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2 Samuel 6:1-16; 20-23 | Dance Like There’s No Tomorrow!
I grew up in a non-dancing house. My mother had loved to dance, in fact she was often the last one off the dance floor.
But after she became a Christian, she did a complete 180 and somehow believed that dancing was a terrible and wretched sin.
As I was growing up I came to and understanding that dancing was right up there with robbing a bank, murder and, grand larceny.
We grew up within shouting distance of a dance hall and my mother forbade us to go near that dance hall. I think she believed that the devil was playing the music and we just couldn’t dance with the devil.
So for many years I never even tiptoed onto a dance floor for fear my mother would move me on to the next life.
I had no desire at all to dance, until I met Jaye J. I had this feeling that she loved to dance…right after she told me.
So after our first date I invited her to join me for dinner and dance lessons at 15 South at St Armands Circle in Sarasota.
I don’t know what I was thinking because at the time I was probably the worse dancer on the planet. But I knew she loved to dance and I was going to take the plunge.
So after dinner we made our way up the stairs and took an hour’s worth of dance lessons. I was utterly horrible.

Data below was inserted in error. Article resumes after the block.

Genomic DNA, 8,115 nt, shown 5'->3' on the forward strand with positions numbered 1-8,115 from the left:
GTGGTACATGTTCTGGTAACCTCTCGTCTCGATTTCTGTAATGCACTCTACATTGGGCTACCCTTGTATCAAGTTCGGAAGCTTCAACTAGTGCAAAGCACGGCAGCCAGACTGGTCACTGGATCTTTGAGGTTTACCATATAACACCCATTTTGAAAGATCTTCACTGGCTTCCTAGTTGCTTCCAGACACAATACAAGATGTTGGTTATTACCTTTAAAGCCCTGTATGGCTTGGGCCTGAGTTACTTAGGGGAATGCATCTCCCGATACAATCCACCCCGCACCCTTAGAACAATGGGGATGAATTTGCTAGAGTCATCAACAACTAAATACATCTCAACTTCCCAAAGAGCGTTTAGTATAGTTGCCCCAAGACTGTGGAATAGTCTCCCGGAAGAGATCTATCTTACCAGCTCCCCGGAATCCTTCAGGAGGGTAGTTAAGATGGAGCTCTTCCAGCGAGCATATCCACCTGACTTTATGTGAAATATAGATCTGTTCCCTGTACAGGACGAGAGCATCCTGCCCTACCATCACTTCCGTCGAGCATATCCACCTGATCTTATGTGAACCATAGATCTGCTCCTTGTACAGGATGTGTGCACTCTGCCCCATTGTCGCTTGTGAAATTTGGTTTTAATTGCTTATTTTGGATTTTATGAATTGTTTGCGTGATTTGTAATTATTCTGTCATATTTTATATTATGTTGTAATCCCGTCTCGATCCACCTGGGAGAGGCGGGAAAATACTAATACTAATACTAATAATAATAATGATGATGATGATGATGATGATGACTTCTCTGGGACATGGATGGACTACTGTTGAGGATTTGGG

After the lessons, a band started to play music and we were sitting at a table when Jaye J. looked at me with those eyes, the eyes that say “if you want to spend the next 50 years with me you’d better ask your date to dance” eyes So I did.
It was wonderful. I didn’t have a clue what I was doing, but it didn’t matter. The closeness, the intimacy, the trust and, I guess, abandon was something I had never experienced before.
I loved dancing with her that night. Obviously, I will never forget that evening and by the way, I have vastly improved my dancing skills.
This sermon is about dancing. We continue our sermon series on the Life of King David, a man after God’s own heart.
In our lesson this morning, we find David dancing before God as he brings the Ark of the Covenant back to Jerusalem.
Saul is now dead and David has now become the King of Judah and Israel. He is the one to bring the north and south together as a united people.
David has every reason to celebrate and dance but the people of the old tradition are not easily persuaded by these new changes.
So David creatively and daringly chooses the people’s most precious ancient symbol, the Ark of God as a vehicle to be coronated the new King.
The symbolism was powerful. The Ark of the Covenant was more than a prop from an Indiana Jones movie. It was for Israel, the tangible presence of God.
It contained the stone tablets on which were written the 10 commandments. At one point, the Philistines had scored a major coup when they stole the Ark.